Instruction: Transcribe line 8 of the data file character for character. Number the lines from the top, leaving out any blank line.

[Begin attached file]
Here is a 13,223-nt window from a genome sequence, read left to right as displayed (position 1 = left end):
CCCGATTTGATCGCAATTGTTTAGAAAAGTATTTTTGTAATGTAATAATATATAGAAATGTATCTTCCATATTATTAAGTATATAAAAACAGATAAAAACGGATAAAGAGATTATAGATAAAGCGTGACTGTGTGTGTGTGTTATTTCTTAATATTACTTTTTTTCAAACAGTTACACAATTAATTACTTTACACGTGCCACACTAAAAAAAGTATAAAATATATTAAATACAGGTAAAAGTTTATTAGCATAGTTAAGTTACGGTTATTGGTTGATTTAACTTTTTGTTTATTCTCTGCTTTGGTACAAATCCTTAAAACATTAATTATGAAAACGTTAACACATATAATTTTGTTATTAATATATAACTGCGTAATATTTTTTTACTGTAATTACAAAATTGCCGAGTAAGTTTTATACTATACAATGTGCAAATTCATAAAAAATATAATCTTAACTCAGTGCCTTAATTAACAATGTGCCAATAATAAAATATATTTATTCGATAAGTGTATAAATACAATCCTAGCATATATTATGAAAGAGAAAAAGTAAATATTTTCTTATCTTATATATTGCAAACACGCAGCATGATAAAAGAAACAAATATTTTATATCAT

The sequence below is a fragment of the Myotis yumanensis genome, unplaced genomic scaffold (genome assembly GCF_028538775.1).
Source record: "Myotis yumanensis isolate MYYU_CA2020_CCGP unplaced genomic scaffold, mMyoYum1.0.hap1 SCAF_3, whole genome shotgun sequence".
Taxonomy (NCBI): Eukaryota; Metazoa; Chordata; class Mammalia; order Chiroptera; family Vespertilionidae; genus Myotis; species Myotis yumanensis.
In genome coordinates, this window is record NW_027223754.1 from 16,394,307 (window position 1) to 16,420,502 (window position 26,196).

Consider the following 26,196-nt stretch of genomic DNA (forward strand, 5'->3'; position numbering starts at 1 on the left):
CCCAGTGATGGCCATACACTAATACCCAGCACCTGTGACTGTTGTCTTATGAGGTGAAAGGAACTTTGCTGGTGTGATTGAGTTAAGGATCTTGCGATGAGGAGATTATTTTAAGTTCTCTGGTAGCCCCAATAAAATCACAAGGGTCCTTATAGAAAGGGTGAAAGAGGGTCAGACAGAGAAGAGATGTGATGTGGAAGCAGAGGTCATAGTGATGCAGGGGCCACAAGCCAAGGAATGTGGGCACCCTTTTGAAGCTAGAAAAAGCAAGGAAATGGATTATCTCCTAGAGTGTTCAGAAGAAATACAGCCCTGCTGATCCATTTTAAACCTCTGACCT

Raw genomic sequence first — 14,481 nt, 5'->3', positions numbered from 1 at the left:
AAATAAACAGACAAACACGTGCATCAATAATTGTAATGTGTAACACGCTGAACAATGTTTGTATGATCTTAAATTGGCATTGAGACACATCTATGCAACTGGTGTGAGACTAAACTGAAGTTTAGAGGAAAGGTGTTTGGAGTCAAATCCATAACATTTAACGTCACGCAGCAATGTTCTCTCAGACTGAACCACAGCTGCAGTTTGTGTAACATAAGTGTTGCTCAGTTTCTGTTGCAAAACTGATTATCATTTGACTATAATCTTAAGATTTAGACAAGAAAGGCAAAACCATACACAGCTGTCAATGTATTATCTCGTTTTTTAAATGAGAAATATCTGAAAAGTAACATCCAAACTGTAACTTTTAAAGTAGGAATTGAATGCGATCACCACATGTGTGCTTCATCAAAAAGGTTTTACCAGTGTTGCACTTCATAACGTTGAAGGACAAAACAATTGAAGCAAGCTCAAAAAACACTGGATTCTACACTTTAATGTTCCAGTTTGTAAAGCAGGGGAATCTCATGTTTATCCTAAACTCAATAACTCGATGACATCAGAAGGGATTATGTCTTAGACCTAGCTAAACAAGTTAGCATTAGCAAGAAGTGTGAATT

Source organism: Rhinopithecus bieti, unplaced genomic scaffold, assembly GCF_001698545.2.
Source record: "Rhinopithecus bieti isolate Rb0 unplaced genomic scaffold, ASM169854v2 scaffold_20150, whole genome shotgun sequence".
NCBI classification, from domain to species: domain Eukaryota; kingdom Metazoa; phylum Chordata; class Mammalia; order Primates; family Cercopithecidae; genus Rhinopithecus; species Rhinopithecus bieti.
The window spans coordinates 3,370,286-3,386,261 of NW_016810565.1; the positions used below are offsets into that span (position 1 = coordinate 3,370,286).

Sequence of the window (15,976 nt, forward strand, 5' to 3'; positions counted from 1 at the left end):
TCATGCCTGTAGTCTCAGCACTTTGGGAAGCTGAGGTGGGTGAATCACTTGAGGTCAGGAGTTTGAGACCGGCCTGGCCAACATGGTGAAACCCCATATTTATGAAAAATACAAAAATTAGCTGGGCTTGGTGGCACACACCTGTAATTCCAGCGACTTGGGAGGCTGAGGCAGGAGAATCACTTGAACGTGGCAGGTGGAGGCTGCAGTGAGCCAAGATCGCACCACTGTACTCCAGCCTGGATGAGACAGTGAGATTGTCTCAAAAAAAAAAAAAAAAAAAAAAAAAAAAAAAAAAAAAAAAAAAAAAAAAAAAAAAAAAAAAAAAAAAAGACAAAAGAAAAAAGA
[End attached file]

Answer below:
CCCAGTGATGGCCATACACTAATACCCAGCACCTGTGACTGTTGTCTTATGAGGTGAAAGGAACTTTGCTGGTGTGATTGAGTTAAGGATCTTGCGATGAGGAGATTATTTTAAGTTCTCTGGTAGCCCCAATAAAATCACAAGGGTCCTTATAGAAAGGGTGAAAGAGGGTCAGACAGAGAAGAGATGTGATGTGGAAGCAGAGGTCATAGTGATGCAGGGGCCACAAGCCAAGGAATGTGGGCACCCTTTTGAAGCTAGAAAAAGCAAGGAAATGGATTATCTCCTAGAGTGTTCAGAAGAAATACAGCCCTGCTGATCCATTTTAAACCTCTGACCT